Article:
With President Trump apparently fully recovered from his tepid condemnation of neo-Nazis and white supremacists for the deadly violence in Charlottesville, Va., he reverted Tuesday to his original remarks blaming “both sides.” Tuesday’s comments from President Trump, foolish and amoral as they were in equating neo-Nazis and white supremacists to the protesters who opposed the march and figures such as Robert E. Lee to George Washington, were somehow even more disappointing when considering the men who flanked Trump: Secretary of the Treasury Steven Mnuchin and chief economic advisor Gary Cohn. Mnuchin and Cohn stood tranquil, disguising their obvious discomfort and disgust while Mr. Trump refused to pick a side in the aftermath of the conflict and kept himself within arms reach of the neo-Nazis and white supremacists who had chanted anti-Semitic and racist hate less than four days prior.
For Mnuchin and Cohn, two men observant of their Jewish faith, to stay silent on the familiar evils of Nazism that unfolded in Charlottesville is a disgrace ancillary to President Trump’s comments for the more than 5 million Jewish people who live in the United States and their Jewish ancestors who perished during World War II. President Trump’s incendiary and protectionary rhetoric for neo-Nazis and white supremacists placed a responsibility upon Mr. Mnuchin and Cohn. They had an opportunity to stand up for the Jewish history and advocate for the Jewish people with positions of power that placed their response leagues above any other. But neither publicly condemned the swastikas, the chants or the anti-Semitism identical to one the Allies had fought 80 years prior. Mr. Mnuchin and Cohn faltered; an especially upsetting withdrawal from men whose faith is well aware of the consequences of an unchecked Nazism.
Choosing to forego any public disavowal of the neo-Nazis and white supremacists, Mr. Mnuchin and Cohn showed an ignorance and misguided dismissiveness of the history behind a war that culminated in the deaths of more than six million Jews and almost half a million American soldiers. The angry and bigoted words of Adolf Hitler — words similar to those chanted last weekend in Charlottesville — did not manifest overnight. Rather Hitler and members of the Nazi Party, left underchallenged by those who held power, cultivated and exploited German nationalism into a unfounded paranoia and anger towards Jewish people to justify bigotry and violence.
The silence from Mr. Mnuchin and Cohn is deafening. Any inkling of Jewish hope that yearned for an unequivocal condemnation of the Nazi symbol was pushed to the fringes following President Trump’s remarks and the silence that followed. For Mr. Mnuchin and Cohn to feel so strongly tied to their Jewish heritage that they have donated millions of dollars to Jewish causes, as Mnuchin and his family have, or have endowed the Cohn Jewish Student Center at Kent State University Hillel as Cohn has, their semblance of complacency is even more ignominious.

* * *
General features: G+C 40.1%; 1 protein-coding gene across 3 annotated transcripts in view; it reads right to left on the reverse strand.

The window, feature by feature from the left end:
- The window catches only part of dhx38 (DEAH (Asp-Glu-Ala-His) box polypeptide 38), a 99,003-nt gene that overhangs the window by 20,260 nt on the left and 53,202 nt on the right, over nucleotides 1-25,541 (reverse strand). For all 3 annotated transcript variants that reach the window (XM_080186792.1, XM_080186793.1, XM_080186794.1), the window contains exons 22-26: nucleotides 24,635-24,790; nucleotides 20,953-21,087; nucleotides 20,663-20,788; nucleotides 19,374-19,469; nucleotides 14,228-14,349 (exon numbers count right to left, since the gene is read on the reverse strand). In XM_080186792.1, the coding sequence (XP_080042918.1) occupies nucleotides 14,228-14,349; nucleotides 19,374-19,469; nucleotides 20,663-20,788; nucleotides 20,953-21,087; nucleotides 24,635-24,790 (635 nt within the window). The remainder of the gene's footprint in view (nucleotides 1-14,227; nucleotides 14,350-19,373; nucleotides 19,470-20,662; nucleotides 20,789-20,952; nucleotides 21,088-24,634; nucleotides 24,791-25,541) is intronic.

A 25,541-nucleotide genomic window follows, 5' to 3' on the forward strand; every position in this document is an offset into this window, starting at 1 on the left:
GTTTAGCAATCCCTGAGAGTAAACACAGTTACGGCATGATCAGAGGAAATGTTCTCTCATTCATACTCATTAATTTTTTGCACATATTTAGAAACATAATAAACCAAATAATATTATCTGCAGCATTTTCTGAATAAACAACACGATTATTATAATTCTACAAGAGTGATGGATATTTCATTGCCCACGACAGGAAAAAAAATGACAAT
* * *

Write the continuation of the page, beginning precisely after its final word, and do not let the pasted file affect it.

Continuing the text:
Mr. Mnuchin and Cohn ought not stick their heads in the sand under the auspices of their economic assignments, as many defenders have argued is proper. The resurgence of bold neo-Nazism and the lack of utter and immediate reproach from President Trump is a matter that transcends job title. It is a prospect that is too dangerously familiar to behave with restraint. To shirk from this fight on the tenuous justification of job description is to be compliant; in bold lettering Mr. Mnuchin and Cohn have all but signed away their compliance with future rallies espousing anti-Semitism. Worse, their inertia portends major ammunition for hate groups. Their silence inspires the challenge from these groups that asks, “If our actions are anti-Semitic, why would Jews in the White House not say anything?”
In their public alignment with the president, Mr. Mnuchin and Cohn have rendered their Jewish heritage liable to exploitation and justification for future terror by neo-Nazis and white supremacists.
Not only should the Jewish people be outraged at Mr. Mnuchin and Cohn for failing to express disgust with the Nazism in Charlotesville and the “both sides” argument made by President Trump, but so too should Americans of all faiths who believe in the fundamental principles upon which our democracy was founded. Those who recognize the atrocities of the Holocaust should be outraged, and those who believe we deserve leaders who stand up against a repeat of an ugly history should be outraged.
When Mr. Mnuchin and Cohn stood beside President Trump Tuesday as he assumed a neutral position between civil rights and racial hate, and then publically disappeared in the days to follow, they assumed an identity familiar in the new West Wing and in Nazi Germany: that of enabler and emboldener.
Given the shameful inertia and cowardice of these men, it may be high time to update Holocaust survivor Martin Niemöller’s famous quote to a version more apt for Mr. Mnuchin and Cohn, “Then they came for the Jews, and I did not speak out” — Because though I am a Jew, it was not my duty to stand up.